The Northern Christian Association of Nigeria, otherwise called Northern-CAN is scheduled to meet in Jos, the Plateau State capital in central Nigeria. The two day meeting begins next Friday, August 26th, 2016. Intervention understands that four key issues will pre-occupy the meeting. These are the herdsmen-farmers conflict across the country, the need for unity in Nigeria, governance and Christians and, finally, praying for Nigeria.
It was equally understood that the herdsmen-farmers conflict is top of the agenda because the association has found that many farmers are no longer going to the farms for fear of attack. It, therefore, plans to explore collaboration with other religious groups on how to intervene in ending the violence in the northern part.
The meeting has, however, been planned long time ago and has nothing to do with split in the Christian Association of Nigeria, (CAN). In other words, the Northern CAN is completely different from those described as concerned Christians currently protesting certain developments in the larger body. Intervention was told that Northern CAN has always been there since April 1964, more than a decade before CAN was born following an incident at a meeting in Dodan Barracks, Nigeria’s seat of government in 1976. A narrative of the incident has it that in the aftermath of the assassination of General Murtala Mohammed, the Federal Government was reaching out to various interest groups to prevent mischief makers from fanning the embers of religious discord. Christian leaders were among the interest groups but at the meeting with them, presided over by Brigadier Shehu Yar’Adua, the then Chief of Staff, Supreme Headquarters, there was no Opening or Closing prayers. In response to the protest of the Christian leaders thereto, General Yar’Adua reportedly said he did so because he did not want to step on the sensibility of any identities internal to Christianity – Catholics, Anglicans, Methodist, Baptists, etc. Thereafter, the Christian leaders went to confer to work on coming out with an organisation that would speak for Christianity with one voice. Subsequently, CAN was born.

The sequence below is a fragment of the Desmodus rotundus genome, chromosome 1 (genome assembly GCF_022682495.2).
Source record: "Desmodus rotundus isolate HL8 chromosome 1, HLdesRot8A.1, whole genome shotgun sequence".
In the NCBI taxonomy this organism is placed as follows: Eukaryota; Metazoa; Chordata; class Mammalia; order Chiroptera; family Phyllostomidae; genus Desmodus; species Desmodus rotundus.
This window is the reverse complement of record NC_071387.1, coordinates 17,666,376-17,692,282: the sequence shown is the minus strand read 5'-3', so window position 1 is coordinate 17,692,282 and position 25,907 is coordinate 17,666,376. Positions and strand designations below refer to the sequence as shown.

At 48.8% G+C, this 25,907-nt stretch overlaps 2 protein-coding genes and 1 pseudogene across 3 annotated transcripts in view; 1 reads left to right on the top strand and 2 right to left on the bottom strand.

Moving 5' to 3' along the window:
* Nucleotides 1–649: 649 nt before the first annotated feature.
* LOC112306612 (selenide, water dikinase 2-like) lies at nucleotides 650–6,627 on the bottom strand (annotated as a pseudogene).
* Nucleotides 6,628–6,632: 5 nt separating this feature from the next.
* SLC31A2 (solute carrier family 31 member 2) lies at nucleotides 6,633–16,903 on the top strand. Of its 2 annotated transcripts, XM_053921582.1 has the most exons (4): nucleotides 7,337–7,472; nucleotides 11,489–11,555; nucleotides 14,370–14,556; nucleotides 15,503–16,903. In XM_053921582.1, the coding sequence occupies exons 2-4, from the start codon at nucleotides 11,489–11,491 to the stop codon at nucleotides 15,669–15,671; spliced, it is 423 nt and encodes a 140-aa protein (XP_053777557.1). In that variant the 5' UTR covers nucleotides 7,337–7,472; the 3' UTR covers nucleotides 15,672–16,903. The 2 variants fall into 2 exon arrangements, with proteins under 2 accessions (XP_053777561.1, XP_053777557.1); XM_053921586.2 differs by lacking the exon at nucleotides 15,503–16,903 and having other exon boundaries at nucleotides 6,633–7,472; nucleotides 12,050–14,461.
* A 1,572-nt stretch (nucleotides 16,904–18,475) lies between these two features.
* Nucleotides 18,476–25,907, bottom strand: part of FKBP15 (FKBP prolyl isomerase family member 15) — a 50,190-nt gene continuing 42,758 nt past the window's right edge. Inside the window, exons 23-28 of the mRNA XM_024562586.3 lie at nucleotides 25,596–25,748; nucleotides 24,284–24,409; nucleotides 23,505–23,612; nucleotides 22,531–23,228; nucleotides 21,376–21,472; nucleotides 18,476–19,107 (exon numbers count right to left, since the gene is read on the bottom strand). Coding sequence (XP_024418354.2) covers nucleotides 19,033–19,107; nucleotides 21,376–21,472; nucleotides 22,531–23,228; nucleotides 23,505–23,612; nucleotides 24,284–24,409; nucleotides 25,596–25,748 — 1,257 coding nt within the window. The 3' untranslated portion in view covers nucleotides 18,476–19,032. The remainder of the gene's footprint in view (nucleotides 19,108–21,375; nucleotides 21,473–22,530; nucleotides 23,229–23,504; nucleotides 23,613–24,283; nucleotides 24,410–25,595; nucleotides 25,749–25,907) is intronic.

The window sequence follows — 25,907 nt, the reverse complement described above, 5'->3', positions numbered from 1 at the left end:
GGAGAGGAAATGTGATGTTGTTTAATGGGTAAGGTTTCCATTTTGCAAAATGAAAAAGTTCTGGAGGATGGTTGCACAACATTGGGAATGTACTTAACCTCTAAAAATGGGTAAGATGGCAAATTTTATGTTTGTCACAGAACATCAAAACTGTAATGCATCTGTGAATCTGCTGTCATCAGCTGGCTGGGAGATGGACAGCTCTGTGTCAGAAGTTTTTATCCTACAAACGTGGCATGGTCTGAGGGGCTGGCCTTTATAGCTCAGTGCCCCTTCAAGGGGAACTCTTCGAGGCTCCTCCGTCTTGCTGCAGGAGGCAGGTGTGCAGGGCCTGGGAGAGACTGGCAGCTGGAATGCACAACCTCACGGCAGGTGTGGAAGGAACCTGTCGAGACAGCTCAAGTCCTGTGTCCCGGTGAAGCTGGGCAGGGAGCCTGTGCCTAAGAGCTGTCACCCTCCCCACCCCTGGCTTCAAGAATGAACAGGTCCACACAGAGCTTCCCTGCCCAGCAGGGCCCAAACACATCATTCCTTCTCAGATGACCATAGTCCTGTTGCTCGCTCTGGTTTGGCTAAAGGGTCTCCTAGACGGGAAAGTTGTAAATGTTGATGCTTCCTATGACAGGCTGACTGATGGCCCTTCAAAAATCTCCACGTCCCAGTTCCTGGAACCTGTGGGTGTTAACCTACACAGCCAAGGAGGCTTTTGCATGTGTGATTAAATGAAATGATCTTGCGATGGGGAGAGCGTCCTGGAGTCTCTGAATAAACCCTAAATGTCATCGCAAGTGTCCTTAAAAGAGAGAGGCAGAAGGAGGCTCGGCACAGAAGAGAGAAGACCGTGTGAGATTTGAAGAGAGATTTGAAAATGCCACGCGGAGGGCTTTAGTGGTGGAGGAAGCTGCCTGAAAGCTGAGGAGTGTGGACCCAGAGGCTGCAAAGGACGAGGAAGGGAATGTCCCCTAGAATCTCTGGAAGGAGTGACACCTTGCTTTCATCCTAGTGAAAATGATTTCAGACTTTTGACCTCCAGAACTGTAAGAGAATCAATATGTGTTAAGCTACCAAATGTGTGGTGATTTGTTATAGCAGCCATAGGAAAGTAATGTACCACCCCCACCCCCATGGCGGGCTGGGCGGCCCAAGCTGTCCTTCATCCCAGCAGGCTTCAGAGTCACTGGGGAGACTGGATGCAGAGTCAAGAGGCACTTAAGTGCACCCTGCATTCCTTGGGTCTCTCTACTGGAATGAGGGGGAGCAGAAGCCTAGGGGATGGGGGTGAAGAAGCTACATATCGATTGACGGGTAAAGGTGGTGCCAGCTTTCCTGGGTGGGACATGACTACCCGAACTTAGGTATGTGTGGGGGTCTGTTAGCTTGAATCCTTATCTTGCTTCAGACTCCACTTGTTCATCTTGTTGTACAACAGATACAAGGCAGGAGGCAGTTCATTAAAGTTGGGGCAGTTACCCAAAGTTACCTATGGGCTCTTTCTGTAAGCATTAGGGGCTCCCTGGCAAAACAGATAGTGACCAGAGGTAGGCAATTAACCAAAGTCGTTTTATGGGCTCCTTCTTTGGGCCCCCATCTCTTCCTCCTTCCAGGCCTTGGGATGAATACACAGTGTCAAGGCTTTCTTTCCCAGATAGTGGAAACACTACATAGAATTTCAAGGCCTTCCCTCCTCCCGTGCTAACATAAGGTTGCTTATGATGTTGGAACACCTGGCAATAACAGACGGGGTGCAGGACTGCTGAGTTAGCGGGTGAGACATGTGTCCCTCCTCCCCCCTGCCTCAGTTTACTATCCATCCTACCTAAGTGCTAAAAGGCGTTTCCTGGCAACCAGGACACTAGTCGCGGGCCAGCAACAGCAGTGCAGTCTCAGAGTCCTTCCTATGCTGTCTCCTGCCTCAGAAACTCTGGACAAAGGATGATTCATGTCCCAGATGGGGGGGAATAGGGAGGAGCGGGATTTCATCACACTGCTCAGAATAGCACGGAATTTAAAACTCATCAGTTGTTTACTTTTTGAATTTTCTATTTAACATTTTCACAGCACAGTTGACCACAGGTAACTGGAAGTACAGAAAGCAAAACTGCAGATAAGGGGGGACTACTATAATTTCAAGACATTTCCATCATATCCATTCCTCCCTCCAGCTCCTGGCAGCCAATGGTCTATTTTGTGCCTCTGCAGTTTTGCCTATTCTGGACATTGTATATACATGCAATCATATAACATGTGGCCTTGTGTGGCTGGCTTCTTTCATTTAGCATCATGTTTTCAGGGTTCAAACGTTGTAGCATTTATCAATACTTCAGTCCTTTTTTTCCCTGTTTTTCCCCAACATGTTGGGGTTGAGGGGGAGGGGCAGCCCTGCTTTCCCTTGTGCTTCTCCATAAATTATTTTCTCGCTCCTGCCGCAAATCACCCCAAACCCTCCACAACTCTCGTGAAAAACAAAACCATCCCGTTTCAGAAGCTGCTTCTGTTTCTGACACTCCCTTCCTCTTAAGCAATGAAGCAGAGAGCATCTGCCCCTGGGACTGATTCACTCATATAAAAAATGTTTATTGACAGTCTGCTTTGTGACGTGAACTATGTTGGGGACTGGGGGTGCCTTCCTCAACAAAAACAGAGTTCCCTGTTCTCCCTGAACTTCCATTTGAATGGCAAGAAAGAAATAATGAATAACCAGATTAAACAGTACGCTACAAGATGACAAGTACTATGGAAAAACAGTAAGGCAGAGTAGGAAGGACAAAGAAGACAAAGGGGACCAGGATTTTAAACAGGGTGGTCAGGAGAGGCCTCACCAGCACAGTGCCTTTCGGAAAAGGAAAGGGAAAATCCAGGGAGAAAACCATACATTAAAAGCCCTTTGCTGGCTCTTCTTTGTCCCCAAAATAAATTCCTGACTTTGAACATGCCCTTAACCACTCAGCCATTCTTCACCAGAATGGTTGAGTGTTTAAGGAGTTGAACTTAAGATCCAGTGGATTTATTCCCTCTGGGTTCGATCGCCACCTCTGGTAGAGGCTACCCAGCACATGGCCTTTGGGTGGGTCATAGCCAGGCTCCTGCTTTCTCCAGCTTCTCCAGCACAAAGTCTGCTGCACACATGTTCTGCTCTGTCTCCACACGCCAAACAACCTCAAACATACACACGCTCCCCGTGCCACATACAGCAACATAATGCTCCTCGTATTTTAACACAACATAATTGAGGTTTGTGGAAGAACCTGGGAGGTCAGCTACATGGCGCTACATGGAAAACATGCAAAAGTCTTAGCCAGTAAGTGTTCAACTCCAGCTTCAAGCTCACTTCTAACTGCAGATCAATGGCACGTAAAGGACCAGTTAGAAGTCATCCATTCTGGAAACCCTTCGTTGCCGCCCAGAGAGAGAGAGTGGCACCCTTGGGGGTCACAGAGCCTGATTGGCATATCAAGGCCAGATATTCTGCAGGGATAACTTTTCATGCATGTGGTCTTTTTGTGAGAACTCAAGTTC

But by 1976, Northern CAN had already been in existence for over a decade, having been formed in 1964 to articulate Christian interests in the region. This meeting being held in Jos was explained in terms of the imperative of spreading such events to other cities rather than concentrating everything in Kaduna.